But as said, this would require more work and is beyond the scope of my tool at this point.

Placeholders: Good point, I forgot about them, since in the very rare cases I replace stuff, I use the unnamed placeholders ($1, …). It is on my todolist now.

As for having to install node: It will be available as a jar file, so anyone with java installed can run it even without node.js

(Michel Gutierrez) #9

One nice feature you could add: a tool to call the Google Translate API on a concatenation of all translated strings back to English (or the default language). The idea is for the developer to verify the translator did not write insanities before validating the locale. I do that manually for translators i don’t know.

I don’t want to start a war here, but saying you don’t have to install node.js, only java, doesn’t make me more comfortable :slight_smile:


I actually did think about using google translate to even start new languages (so translators have even less work). But I found out, that the google translation API is being deprecated and I don’t want to put effort into this if it’s going offline soon.

Well for non-developers it’s actually less of a hurdle if it’s just java. I’ve thought about using electron or similar, which don’t need java, but they have a huge weight (above 100MB download for a hello world, which is even less acceptable). There are java executable wrappers, which remove the need for java, but I don’t think they’ll improve the size problem much.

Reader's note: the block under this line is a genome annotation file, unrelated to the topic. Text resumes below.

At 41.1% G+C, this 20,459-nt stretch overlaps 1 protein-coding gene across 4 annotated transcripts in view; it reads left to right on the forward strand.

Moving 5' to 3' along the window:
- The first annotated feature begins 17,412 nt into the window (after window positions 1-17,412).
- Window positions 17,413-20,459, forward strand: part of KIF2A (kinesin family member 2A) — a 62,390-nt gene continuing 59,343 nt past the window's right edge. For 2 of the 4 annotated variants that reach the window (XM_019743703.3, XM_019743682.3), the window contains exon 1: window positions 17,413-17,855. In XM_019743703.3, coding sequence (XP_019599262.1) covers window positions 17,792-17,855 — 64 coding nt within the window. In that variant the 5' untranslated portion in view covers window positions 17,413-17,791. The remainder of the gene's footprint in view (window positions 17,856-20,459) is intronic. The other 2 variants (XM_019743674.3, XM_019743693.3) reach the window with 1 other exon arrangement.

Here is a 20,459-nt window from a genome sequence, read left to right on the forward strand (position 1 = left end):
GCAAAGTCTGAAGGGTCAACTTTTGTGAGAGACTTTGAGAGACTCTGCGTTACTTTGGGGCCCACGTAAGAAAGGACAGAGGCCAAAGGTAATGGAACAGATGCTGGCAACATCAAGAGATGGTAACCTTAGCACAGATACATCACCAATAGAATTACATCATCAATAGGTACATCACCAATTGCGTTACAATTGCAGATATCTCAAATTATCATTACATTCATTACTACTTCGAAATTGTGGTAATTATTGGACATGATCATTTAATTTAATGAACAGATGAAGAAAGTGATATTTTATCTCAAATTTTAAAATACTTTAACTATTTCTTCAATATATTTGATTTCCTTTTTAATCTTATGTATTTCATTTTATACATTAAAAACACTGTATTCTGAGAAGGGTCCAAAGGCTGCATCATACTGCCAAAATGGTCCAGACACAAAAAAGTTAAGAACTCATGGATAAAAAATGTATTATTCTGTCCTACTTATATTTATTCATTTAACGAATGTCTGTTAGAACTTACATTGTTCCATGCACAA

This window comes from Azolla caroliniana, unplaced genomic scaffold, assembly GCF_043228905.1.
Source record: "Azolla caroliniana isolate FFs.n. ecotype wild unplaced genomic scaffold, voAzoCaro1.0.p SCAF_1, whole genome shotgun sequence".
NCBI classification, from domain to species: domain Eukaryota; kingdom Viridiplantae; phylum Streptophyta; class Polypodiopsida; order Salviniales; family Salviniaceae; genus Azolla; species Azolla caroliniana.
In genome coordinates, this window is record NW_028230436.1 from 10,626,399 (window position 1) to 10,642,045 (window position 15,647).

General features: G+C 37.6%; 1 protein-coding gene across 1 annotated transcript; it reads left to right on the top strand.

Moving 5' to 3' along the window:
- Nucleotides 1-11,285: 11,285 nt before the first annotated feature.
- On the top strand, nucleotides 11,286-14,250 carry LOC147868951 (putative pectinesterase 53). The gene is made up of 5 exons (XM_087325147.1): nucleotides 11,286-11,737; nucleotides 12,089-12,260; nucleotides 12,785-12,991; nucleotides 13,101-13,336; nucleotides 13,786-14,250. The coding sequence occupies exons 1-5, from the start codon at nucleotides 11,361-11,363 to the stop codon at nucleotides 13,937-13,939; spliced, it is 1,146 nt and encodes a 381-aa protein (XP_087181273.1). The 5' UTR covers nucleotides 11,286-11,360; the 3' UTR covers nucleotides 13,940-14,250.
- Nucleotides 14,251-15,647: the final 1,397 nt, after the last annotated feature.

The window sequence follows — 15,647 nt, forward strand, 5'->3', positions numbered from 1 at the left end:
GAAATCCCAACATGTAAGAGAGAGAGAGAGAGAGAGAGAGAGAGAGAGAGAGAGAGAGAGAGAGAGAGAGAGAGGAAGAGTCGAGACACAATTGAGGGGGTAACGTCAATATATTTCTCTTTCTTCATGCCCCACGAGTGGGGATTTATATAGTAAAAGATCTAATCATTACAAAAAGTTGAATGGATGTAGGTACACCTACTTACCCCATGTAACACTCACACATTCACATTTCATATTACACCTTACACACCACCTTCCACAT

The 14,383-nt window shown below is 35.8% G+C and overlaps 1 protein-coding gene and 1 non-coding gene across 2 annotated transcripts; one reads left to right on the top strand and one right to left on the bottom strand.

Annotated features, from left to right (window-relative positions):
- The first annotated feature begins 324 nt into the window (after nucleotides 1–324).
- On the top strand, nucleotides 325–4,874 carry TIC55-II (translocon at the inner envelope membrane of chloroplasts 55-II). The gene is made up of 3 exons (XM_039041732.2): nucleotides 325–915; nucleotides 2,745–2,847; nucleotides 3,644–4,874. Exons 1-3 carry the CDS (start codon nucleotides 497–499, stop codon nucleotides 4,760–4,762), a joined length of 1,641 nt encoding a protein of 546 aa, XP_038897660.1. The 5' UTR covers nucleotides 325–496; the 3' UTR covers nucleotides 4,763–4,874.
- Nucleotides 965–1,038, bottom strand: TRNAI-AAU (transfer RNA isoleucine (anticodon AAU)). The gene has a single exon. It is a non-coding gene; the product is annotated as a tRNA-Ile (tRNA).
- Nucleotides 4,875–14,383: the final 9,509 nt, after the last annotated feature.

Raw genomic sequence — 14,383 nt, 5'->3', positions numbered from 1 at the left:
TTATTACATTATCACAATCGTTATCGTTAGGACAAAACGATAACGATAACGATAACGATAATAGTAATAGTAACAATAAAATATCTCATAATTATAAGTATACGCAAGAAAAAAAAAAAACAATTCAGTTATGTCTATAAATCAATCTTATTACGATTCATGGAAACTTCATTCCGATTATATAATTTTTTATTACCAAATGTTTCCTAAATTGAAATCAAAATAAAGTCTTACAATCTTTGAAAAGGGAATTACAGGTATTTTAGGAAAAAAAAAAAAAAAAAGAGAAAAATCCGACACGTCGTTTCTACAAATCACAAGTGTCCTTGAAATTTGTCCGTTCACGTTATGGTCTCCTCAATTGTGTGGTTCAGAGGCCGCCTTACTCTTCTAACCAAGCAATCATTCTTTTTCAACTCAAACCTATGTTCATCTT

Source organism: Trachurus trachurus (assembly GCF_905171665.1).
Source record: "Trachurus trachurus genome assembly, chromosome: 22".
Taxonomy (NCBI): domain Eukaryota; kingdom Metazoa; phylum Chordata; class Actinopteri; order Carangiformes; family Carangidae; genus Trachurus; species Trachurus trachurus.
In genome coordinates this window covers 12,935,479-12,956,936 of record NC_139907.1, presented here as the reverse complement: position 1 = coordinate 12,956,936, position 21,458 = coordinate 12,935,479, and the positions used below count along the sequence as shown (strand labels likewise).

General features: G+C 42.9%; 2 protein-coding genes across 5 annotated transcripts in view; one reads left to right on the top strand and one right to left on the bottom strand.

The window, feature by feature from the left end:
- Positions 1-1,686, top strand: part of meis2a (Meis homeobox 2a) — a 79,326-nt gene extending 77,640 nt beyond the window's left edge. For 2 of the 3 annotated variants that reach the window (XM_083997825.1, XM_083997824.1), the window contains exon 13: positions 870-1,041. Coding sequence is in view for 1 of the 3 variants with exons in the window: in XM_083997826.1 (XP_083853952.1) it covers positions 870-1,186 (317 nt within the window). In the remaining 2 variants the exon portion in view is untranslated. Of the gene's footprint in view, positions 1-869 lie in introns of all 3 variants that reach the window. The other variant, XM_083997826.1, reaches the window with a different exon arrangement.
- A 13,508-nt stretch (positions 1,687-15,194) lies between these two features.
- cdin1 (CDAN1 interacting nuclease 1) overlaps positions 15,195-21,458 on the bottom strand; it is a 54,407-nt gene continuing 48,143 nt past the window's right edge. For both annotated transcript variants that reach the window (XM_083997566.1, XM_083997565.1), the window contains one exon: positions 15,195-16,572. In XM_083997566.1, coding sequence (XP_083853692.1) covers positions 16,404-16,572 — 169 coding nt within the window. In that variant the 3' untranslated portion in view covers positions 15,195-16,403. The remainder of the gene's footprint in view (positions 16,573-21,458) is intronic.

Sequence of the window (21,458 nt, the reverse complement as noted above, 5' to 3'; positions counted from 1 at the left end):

So I’m guessing the only solution for you would be an online service. :stuck_out_tongue:


If anyone wants to try, here’s the first prototype:
It should keep placeholders as they are, but you can’t yet edit them.
I would recommend you make a backup of your locales, just in case.

(Michel Gutierrez) #12

Well for non-developers it’s actually less of a hurdle if it’s just java. I’ve thought about using electron or similar, which don’t need java, but they have a huge weight (above 100MB download for a hello world, which is even less acceptable). There are java executable wrappers, which remove the need for java, but I don’t think they’ll improve the size problem much.